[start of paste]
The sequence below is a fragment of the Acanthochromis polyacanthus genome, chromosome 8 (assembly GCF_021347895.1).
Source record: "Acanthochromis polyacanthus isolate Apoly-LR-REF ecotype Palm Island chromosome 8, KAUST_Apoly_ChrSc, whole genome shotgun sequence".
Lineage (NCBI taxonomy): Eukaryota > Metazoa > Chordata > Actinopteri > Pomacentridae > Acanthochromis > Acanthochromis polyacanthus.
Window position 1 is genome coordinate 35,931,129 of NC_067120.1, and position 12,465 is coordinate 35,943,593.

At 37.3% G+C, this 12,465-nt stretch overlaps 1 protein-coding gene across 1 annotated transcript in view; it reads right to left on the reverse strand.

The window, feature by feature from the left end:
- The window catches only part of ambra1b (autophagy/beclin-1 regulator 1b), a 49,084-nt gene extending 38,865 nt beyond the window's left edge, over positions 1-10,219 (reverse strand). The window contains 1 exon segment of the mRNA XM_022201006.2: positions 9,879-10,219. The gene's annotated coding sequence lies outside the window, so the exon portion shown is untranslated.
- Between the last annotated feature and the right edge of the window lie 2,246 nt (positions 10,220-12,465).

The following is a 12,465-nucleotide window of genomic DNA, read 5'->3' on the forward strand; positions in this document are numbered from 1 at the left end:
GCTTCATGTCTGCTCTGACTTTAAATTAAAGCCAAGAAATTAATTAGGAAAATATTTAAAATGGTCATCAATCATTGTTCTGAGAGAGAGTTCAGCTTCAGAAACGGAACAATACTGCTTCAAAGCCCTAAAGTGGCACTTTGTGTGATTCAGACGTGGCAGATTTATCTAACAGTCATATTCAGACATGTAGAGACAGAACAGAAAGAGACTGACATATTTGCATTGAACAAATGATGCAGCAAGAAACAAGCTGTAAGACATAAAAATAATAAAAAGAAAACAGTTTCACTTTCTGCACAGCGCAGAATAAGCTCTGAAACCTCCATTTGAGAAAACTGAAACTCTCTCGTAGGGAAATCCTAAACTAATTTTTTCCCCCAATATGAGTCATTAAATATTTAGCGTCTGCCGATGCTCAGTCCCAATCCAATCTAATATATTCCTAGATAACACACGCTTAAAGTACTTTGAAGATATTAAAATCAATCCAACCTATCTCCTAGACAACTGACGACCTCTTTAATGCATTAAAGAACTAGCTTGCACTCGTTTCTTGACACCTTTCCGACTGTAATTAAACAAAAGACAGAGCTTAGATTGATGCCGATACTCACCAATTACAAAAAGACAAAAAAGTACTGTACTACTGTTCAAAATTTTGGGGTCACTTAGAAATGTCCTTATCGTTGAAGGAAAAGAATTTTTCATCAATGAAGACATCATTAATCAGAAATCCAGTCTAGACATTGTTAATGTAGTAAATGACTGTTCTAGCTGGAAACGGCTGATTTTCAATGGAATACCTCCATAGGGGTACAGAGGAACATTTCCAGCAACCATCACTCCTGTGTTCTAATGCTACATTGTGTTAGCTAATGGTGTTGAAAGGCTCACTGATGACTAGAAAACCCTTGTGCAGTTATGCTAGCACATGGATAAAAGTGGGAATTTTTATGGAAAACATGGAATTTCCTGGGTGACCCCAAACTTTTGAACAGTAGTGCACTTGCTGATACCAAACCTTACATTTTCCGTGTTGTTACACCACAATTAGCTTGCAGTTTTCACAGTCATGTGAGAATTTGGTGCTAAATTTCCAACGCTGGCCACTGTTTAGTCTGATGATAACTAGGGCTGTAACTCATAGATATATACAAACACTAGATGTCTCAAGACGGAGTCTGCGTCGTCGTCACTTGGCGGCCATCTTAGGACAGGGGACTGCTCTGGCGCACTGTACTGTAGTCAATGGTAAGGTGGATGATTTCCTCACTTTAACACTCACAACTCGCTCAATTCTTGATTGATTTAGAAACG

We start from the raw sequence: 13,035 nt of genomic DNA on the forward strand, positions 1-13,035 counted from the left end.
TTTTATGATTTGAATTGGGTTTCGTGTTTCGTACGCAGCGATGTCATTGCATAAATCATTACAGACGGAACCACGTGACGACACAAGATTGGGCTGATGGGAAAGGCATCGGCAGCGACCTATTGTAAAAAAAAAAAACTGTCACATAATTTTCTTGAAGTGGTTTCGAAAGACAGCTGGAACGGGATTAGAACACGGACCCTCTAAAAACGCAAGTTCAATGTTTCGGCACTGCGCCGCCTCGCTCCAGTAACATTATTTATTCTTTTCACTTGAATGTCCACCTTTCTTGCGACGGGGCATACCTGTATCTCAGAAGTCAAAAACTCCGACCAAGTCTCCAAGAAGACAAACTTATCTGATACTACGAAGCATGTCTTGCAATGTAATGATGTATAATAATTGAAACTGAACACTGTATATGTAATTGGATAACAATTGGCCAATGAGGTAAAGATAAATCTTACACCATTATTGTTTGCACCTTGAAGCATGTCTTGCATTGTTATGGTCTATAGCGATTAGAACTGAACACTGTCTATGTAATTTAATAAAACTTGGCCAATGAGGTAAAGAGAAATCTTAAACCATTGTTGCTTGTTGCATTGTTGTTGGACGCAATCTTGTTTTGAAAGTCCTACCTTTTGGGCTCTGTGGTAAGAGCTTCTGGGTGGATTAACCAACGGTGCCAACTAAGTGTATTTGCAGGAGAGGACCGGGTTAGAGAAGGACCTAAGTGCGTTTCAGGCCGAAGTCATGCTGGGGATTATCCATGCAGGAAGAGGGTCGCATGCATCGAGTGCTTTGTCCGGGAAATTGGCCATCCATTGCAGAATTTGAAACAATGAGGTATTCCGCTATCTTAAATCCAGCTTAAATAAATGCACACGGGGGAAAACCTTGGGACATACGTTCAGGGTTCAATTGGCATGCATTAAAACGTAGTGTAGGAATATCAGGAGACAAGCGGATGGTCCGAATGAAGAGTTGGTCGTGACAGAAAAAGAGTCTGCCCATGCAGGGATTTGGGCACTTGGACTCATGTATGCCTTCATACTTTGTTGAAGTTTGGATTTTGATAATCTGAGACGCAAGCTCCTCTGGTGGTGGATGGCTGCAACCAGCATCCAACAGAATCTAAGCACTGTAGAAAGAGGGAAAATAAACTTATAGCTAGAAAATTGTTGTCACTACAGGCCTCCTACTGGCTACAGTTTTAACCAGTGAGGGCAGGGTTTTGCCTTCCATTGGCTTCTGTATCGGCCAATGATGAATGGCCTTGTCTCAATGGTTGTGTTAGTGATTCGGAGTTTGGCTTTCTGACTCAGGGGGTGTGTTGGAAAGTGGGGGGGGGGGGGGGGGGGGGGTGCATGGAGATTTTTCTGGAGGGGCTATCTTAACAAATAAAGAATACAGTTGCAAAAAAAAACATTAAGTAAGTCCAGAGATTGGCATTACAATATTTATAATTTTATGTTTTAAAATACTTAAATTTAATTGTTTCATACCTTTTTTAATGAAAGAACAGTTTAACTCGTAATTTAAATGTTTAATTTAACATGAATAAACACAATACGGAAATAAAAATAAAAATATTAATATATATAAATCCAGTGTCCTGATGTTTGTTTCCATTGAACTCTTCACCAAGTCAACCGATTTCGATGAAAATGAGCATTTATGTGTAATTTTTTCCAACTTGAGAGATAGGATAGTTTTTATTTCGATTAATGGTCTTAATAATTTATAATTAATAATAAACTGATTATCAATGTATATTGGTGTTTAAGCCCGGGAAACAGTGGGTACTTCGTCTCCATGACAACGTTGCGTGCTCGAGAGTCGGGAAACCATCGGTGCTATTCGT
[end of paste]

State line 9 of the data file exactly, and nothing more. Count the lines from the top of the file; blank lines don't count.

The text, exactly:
The following is a 12,465-nucleotide window of genomic DNA, read 5'->3' on the forward strand; positions in this document are numbered from 1 at the left end: